International sanctions bled the apartheid government dry. International free-market competition is bleeding the ANC government dry. Our record-high and rising, unemployment figures are red cards or penalties for uncompetitive behaviour. The ANC is delighted when they score own goals because that is what voters want them to do.

This destruction results from the socialist motto of “From Each According To Their Abilities, To Each According To Their Needs”.

The government creates werkloosheid

yes the anc thought they were creating jobs by dishing out cadre employees in soe’s and the government, meanwhile they were creating a long term salary / pension problem that they never thought of.

Sensei … you could have stopped at: “Our political leadership does not understand …”

Sensei is on the mark. This event is a cameo of similar happening all over SA and spells darkness, doom and negativity. We can bleat all we like about how cool our country is, but the entire fabric is ripped and un-repairable in our lifetimes.

Our children can only look forward to a “good SA life” of nice weather and wildlife and other natural phenomena we are blessed with. They do not stand a chance in the international workplace where they would likely be aiming, for their own goals and solid purpose. The political dispensation and collapse of basic services has robbed them of that. Local education is sadly lacking, with teachers unqualified, trying to teach kids that are needing proper input, not half mast stuff. Lowering the pass mark? We have all seen the problem, don’t delude yourself that it will “get better”.

Prepare to live in a faster polarising environment, where crime and angst gets worse and all hide behind platitudes, fences and cellphones, blaming others and taking no responsibility.

Hello new world in SA

I don’t think Newcastle and the Vaal Triangle will be spared.

This is a disaster.Other sectors like farming in the western cape is also in very bad shape.

Wait till the DA rip up the farms at Phillippi Horicultural Area (PHA) for their greedy developer buddies to pour concrete over and build 30,000 soul-less housing widgets.

What could possibly go wrong, especially since the PHA is on top of a major Cape Town aquifer…

Yes … this development prospect is bizarre in the extreme. The PHA is supplying not only most of the fresh vegetables to the Cape Town markets but also employment in areas where high unemployment is the source of drug and gang warfare.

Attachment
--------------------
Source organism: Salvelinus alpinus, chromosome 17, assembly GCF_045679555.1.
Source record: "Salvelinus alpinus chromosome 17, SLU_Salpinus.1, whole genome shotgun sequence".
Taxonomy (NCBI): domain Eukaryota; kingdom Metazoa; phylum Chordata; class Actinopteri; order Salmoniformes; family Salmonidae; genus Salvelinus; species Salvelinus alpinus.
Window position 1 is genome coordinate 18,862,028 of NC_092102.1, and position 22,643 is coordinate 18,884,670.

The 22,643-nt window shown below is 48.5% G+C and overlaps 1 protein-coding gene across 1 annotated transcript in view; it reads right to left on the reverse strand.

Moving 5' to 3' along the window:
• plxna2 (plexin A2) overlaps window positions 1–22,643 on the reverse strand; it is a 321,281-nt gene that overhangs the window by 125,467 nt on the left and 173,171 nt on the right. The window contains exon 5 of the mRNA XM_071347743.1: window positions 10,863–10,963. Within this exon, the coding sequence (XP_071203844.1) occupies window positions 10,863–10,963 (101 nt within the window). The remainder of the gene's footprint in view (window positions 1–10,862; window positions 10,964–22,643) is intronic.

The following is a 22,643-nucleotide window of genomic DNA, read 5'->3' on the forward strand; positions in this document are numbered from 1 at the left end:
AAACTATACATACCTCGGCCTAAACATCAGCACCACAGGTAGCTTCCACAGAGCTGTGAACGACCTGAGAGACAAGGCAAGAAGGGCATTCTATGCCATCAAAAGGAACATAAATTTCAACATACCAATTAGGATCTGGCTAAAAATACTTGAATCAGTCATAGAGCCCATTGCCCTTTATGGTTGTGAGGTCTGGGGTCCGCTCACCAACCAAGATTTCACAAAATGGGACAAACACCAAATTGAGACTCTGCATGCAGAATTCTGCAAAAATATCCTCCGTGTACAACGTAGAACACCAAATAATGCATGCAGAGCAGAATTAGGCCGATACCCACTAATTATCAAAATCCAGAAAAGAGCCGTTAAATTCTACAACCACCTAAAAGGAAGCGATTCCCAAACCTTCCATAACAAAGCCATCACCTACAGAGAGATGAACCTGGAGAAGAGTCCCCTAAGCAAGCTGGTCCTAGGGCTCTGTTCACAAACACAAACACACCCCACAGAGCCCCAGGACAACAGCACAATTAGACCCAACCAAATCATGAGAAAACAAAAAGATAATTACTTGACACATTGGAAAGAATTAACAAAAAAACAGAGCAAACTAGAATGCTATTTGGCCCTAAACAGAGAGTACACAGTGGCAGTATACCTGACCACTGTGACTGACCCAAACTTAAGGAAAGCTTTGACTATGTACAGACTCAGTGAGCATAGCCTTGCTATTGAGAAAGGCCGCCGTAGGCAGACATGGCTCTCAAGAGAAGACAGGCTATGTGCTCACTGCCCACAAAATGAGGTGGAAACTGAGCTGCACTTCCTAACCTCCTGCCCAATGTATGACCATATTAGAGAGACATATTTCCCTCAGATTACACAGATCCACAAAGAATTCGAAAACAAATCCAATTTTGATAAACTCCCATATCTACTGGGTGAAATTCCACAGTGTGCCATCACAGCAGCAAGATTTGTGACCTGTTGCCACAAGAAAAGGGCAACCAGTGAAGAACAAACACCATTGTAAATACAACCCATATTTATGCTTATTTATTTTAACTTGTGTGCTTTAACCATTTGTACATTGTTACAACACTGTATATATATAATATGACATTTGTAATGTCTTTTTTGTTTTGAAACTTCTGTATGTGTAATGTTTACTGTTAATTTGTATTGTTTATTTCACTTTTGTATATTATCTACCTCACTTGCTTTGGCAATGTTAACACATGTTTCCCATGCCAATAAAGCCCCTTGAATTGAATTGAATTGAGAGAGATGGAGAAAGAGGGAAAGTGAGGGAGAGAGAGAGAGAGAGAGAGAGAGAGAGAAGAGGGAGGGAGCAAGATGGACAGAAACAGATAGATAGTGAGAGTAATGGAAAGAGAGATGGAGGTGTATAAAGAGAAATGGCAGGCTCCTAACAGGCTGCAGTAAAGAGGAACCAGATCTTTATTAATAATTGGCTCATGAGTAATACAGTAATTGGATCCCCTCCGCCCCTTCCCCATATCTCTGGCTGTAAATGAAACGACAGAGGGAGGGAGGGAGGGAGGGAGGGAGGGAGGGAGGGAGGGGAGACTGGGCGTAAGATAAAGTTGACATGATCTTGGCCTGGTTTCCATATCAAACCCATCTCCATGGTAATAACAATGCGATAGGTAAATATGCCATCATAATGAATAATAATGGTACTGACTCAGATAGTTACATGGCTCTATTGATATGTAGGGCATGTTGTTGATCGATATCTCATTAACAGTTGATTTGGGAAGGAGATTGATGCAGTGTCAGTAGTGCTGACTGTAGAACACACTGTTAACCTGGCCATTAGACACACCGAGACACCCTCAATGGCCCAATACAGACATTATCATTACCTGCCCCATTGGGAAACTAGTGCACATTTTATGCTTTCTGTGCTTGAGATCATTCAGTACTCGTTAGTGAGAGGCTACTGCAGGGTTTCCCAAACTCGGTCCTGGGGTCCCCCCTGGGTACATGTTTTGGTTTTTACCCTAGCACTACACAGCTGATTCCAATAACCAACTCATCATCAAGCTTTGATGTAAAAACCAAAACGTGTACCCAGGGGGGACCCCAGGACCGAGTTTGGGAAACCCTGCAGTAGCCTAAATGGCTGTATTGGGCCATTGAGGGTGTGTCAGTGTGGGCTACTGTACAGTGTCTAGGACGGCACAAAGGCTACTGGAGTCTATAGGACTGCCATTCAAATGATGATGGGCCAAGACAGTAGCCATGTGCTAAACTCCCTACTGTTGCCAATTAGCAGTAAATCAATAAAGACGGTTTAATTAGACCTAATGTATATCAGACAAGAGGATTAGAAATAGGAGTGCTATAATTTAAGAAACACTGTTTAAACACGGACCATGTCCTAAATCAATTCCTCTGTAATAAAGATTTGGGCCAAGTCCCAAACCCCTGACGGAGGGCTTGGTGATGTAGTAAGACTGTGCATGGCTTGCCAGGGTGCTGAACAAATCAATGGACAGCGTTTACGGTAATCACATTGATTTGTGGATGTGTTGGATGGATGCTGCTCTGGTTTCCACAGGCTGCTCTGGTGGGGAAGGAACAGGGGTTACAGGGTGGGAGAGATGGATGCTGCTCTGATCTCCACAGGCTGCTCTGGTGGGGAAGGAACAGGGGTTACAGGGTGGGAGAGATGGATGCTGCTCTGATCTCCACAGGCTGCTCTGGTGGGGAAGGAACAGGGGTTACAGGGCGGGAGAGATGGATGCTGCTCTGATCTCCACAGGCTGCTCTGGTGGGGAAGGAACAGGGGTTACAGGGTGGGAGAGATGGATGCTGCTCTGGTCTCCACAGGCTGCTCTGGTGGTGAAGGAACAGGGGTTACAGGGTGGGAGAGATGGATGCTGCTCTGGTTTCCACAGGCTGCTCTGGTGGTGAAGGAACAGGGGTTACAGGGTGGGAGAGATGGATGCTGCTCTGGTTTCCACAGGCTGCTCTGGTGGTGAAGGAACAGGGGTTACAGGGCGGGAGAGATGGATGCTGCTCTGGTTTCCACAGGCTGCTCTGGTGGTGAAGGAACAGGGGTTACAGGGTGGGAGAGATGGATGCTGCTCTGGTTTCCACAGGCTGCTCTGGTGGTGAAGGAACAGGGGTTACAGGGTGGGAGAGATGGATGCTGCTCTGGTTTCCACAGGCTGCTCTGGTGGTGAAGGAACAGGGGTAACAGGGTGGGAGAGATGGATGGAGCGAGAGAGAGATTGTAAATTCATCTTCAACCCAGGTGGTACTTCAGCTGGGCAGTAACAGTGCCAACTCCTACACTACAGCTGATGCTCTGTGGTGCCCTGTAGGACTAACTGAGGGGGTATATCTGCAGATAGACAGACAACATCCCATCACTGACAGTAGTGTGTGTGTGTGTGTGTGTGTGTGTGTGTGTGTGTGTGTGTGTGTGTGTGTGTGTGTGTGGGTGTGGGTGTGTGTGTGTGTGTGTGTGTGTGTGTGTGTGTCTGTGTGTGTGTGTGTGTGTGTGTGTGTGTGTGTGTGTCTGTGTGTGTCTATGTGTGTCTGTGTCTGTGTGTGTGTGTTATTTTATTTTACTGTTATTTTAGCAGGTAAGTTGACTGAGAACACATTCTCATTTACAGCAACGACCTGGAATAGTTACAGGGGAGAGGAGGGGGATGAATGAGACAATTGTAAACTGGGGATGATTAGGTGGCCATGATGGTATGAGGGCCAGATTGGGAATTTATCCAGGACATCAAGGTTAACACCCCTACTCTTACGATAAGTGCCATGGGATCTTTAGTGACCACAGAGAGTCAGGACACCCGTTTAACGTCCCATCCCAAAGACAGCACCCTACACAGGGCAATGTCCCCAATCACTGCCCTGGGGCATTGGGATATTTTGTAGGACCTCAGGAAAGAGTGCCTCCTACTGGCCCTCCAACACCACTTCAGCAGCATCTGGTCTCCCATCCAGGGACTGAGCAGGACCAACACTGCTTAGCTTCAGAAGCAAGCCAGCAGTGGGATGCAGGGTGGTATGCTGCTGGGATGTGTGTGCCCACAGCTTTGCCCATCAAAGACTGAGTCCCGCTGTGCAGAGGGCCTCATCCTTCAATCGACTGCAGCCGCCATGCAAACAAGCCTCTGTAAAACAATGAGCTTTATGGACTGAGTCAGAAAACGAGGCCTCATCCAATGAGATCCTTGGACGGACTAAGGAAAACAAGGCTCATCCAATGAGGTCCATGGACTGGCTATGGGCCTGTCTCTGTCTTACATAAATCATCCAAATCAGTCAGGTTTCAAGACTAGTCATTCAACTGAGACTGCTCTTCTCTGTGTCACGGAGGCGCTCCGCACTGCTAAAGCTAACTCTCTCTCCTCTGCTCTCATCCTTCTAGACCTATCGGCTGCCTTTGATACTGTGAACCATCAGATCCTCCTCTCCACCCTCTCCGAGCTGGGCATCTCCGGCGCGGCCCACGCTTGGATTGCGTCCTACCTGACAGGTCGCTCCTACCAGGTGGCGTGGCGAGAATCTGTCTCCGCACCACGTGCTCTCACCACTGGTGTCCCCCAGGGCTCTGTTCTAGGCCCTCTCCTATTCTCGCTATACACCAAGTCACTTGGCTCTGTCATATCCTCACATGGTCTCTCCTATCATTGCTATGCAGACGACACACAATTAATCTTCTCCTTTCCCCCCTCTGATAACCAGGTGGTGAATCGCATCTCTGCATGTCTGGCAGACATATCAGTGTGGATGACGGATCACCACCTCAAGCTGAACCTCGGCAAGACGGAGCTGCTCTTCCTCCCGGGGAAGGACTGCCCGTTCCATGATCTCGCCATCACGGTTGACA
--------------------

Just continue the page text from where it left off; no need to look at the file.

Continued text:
I have serious concerns about the friends of friends in the Western Cape DA and their ability to actually run the Province.

At the moment the economic hardship creates a problem for the individuals who lose their jobs. It is also a huge problem for the rulings party. At some stage it will become an issue for the financial system. Then it will become the Reserve Bank’s problem. They should act proactively and lower the interest rate by 2 percent to weaken the currency and stimulate our ability to compete.

We are losing the international currency war because our Reserve Bank has to compensate for the Luthuli House disaster.

This means more votes for the EFF – what a tragedy…590 people losing their livelihood means that 2500 people are actually affected and having to live off social grants. So the poor old taxpayer has to clean up this mess AGAIN!

Logical consequence of the decimation of the construction sector, primary user of steel. Said sector decimated due to investors sitting on their cash (def don’t want to be in hard assets when the klepto-cadres are running the show). Everyone goes on about FDI but LDI – local direct investment the real tragedy. That money flowing off shore, hey, I’m not criticising, mine is too!

Sensei, you captured it all in about 128 words structured in a couple simple sentences and paragraphs and still it is too much for the ANC to grasp and understand. It is the best summation of ANC politics ever written.

The “honorable” Patel thinks it is a brilliant idea that they sell the Saldanha Plant and not put it in care and maintenance.

I am sure he thinks that as he is probably the gofer of the more connected corrupt ANC elite (you know what family I am talking about) that stands ready to get their dirty grubby paws on it for just about free. It would not surprise me if this has been an orchestrated campaign by this corrupt government.

Remember the R 1.5 billion fine they got not so long ago?

Something not right here. Hey “honorable” Patel??? How did you become a minister?? Oh now I remember!! You were the guy that were not elected to anything? Roped in to do the dirty work?

He is the product of brainless cadre deployment by the delusional ANC. But in Africa that is important.

A lesson for all involved is encapsulated in the Netflix release: “American Factory”. The Chinese are the only potential source of relief but would local labour and unions come to the party?

I doubt it …